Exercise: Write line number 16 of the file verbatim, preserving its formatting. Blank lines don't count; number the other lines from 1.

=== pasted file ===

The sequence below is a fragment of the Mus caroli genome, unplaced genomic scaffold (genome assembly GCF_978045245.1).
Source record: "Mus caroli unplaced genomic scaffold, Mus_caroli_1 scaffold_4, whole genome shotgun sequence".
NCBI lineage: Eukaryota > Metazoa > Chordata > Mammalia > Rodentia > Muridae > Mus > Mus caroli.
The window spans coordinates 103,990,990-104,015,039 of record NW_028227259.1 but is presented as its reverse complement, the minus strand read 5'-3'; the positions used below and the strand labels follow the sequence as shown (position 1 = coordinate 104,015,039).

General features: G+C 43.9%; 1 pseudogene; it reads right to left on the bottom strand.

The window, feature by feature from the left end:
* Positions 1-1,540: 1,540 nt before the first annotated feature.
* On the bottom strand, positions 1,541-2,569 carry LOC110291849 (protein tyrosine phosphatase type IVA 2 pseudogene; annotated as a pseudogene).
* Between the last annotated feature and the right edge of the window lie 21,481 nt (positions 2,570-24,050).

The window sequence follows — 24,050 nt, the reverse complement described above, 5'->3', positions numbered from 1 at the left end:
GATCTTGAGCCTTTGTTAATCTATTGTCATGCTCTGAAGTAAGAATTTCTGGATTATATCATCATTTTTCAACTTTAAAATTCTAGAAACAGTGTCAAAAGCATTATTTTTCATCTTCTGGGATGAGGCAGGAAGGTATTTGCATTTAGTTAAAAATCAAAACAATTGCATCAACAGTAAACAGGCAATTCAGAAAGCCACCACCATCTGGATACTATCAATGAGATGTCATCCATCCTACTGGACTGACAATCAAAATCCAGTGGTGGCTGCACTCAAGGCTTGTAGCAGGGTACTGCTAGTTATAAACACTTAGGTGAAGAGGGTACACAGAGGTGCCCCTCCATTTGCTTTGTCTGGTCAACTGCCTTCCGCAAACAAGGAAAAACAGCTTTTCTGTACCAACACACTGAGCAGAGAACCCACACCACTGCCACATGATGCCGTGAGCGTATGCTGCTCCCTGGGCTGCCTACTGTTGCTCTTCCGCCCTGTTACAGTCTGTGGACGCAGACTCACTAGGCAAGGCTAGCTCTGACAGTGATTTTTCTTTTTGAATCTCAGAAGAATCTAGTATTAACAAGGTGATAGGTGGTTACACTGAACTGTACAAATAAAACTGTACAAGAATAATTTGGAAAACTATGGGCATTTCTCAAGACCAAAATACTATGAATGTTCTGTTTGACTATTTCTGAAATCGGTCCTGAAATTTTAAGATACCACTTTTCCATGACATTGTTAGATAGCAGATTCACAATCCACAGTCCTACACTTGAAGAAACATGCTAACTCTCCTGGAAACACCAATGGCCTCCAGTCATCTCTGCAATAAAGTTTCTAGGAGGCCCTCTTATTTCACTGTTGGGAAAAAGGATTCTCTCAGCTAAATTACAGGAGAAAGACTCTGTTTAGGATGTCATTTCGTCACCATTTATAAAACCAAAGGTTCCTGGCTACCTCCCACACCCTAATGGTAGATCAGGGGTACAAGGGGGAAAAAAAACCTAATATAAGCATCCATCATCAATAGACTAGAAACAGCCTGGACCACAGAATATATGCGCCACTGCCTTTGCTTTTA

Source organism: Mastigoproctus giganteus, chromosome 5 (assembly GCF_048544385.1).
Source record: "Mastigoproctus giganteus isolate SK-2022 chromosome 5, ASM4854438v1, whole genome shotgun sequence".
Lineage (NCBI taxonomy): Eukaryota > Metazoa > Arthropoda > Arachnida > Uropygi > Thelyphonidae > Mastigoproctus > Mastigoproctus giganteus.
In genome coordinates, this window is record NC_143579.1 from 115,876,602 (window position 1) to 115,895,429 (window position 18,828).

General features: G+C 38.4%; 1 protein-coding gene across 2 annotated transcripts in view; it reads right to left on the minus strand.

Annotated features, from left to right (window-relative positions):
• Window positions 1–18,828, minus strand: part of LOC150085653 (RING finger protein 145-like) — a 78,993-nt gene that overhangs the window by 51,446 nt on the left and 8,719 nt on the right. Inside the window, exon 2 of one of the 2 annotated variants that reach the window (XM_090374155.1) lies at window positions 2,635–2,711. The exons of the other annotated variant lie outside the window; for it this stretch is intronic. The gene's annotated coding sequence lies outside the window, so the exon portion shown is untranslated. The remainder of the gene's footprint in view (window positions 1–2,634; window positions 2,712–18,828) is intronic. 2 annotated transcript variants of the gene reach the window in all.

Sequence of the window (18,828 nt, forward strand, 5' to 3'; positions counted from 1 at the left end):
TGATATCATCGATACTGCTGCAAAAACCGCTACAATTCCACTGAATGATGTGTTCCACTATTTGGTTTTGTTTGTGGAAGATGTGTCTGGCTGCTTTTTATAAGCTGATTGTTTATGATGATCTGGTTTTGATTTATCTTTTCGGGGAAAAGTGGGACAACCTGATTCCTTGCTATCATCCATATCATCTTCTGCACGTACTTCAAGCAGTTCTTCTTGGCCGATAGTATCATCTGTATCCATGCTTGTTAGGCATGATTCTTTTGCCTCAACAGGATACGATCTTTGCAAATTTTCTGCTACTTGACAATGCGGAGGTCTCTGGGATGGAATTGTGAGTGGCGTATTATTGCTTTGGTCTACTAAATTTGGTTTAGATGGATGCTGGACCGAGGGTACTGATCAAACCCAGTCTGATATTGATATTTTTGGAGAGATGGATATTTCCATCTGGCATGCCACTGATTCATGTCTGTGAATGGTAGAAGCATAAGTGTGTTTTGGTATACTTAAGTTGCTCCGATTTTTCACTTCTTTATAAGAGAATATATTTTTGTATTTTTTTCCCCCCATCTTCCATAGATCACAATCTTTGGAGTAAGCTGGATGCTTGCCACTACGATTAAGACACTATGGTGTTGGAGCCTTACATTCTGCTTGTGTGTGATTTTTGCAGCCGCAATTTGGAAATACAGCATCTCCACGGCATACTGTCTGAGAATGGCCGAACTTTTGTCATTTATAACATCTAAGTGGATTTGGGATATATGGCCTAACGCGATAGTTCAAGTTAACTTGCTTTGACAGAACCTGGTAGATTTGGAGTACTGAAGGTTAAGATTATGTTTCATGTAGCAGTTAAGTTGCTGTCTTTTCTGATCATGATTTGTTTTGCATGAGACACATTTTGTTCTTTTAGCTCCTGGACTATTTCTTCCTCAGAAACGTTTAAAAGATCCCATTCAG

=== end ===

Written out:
General features: G+C 38.4%; 1 protein-coding gene across 2 annotated transcripts in view; it reads right to left on the minus strand.